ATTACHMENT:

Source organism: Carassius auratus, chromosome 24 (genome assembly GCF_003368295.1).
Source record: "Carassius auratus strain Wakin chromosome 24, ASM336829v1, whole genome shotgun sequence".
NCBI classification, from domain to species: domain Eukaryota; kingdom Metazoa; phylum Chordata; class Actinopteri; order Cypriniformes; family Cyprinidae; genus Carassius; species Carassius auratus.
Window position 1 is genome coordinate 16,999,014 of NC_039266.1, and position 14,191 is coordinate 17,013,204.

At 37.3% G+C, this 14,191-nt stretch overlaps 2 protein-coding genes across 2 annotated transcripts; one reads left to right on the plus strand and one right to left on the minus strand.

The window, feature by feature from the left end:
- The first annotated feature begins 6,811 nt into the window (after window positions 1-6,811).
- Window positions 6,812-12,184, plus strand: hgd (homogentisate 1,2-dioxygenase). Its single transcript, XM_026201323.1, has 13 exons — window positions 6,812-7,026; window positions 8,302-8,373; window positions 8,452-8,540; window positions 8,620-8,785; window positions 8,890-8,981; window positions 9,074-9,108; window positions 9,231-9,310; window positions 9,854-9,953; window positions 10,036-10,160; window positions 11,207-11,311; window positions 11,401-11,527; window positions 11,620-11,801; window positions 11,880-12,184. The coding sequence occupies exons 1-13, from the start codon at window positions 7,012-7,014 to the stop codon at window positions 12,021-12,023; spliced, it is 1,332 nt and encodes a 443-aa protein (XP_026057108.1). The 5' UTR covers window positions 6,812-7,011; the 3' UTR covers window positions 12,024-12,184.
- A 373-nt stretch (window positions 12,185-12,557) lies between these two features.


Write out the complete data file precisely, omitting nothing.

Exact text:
Source organism: Carassius auratus, chromosome 24 (genome assembly GCF_003368295.1).
Source record: "Carassius auratus strain Wakin chromosome 24, ASM336829v1, whole genome shotgun sequence".
NCBI classification, from domain to species: domain Eukaryota; kingdom Metazoa; phylum Chordata; class Actinopteri; order Cypriniformes; family Cyprinidae; genus Carassius; species Carassius auratus.
Window position 1 is genome coordinate 16,999,014 of NC_039266.1, and position 14,191 is coordinate 17,013,204.

At 37.3% G+C, this 14,191-nt stretch overlaps 2 protein-coding genes across 2 annotated transcripts; one reads left to right on the plus strand and one right to left on the minus strand.

The window, feature by feature from the left end:
- The first annotated feature begins 6,811 nt into the window (after window positions 1-6,811).
- Window positions 6,812-12,184, plus strand: hgd (homogentisate 1,2-dioxygenase). Its single transcript, XM_026201323.1, has 13 exons — window positions 6,812-7,026; window positions 8,302-8,373; window positions 8,452-8,540; window positions 8,620-8,785; window positions 8,890-8,981; window positions 9,074-9,108; window positions 9,231-9,310; window positions 9,854-9,953; window positions 10,036-10,160; window positions 11,207-11,311; window positions 11,401-11,527; window positions 11,620-11,801; window positions 11,880-12,184. The coding sequence occupies exons 1-13, from the start codon at window positions 7,012-7,014 to the stop codon at window positions 12,021-12,023; spliced, it is 1,332 nt and encodes a 443-aa protein (XP_026057108.1). The 5' UTR covers window positions 6,812-7,011; the 3' UTR covers window positions 12,024-12,184.
- A 373-nt stretch (window positions 12,185-12,557) lies between these two features.